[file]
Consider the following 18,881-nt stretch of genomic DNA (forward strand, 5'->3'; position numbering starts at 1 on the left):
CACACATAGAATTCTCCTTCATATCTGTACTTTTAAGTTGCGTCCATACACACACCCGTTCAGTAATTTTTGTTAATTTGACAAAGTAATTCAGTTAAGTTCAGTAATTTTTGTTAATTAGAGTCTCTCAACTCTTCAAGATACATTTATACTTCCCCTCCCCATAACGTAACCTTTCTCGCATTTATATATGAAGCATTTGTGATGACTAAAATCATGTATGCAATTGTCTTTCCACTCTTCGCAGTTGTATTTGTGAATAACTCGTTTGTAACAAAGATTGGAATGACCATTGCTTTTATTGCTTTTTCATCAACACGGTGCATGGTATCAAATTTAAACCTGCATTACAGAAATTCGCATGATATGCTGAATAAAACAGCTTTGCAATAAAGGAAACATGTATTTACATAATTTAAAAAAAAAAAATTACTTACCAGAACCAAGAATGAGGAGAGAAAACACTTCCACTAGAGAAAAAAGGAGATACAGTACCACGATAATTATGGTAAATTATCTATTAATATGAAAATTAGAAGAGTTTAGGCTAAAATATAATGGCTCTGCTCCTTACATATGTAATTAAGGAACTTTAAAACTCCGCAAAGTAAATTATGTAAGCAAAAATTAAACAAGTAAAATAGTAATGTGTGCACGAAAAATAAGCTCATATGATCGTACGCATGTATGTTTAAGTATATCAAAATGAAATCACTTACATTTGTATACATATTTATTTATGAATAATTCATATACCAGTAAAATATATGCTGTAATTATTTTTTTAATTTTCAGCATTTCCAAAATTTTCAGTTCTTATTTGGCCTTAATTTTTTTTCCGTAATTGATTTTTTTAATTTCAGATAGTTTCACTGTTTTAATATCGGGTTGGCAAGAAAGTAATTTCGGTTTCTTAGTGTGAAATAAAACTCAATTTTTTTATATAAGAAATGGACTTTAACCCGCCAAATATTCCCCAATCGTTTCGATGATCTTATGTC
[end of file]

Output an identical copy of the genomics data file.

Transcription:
Consider the following 18,881-nt stretch of genomic DNA (forward strand, 5'->3'; position numbering starts at 1 on the left):
CACACATAGAATTCTCCTTCATATCTGTACTTTTAAGTTGCGTCCATACACACACCCGTTCAGTAATTTTTGTTAATTTGACAAAGTAATTCAGTTAAGTTCAGTAATTTTTGTTAATTAGAGTCTCTCAACTCTTCAAGATACATTTATACTTCCCCTCCCCATAACGTAACCTTTCTCGCATTTATATATGAAGCATTTGTGATGACTAAAATCATGTATGCAATTGTCTTTCCACTCTTCGCAGTTGTATTTGTGAATAACTCGTTTGTAACAAAGATTGGAATGACCATTGCTTTTATTGCTTTTTCATCAACACGGTGCATGGTATCAAATTTAAACCTGCATTACAGAAATTCGCATGATATGCTGAATAAAACAGCTTTGCAATAAAGGAAACATGTATTTACATAATTTAAAAAAAAAAAATTACTTACCAGAACCAAGAATGAGGAGAGAAAACACTTCCACTAGAGAAAAAAGGAGATACAGTACCACGATAATTATGGTAAATTATCTATTAATATGAAAATTAGAAGAGTTTAGGCTAAAATATAATGGCTCTGCTCCTTACATATGTAATTAAGGAACTTTAAAACTCCGCAAAGTAAATTATGTAAGCAAAAATTAAACAAGTAAAATAGTAATGTGTGCACGAAAAATAAGCTCATATGATCGTACGCATGTATGTTTAAGTATATCAAAATGAAATCACTTACATTTGTATACATATTTATTTATGAATAATTCATATACCAGTAAAATATATGCTGTAATTATTTTTTTAATTTTCAGCATTTCCAAAATTTTCAGTTCTTATTTGGCCTTAATTTTTTTTCCGTAATTGATTTTTTTAATTTCAGATAGTTTCACTGTTTTAATATCGGGTTGGCAAGAAAGTAATTTCGGTTTCTTAGTGTGAAATAAAACTCAATTTTTTTATATAAGAAATGGACTTTAACCCGCCAAATATTCCCCAATCGTTTCGATGATCTTATGTC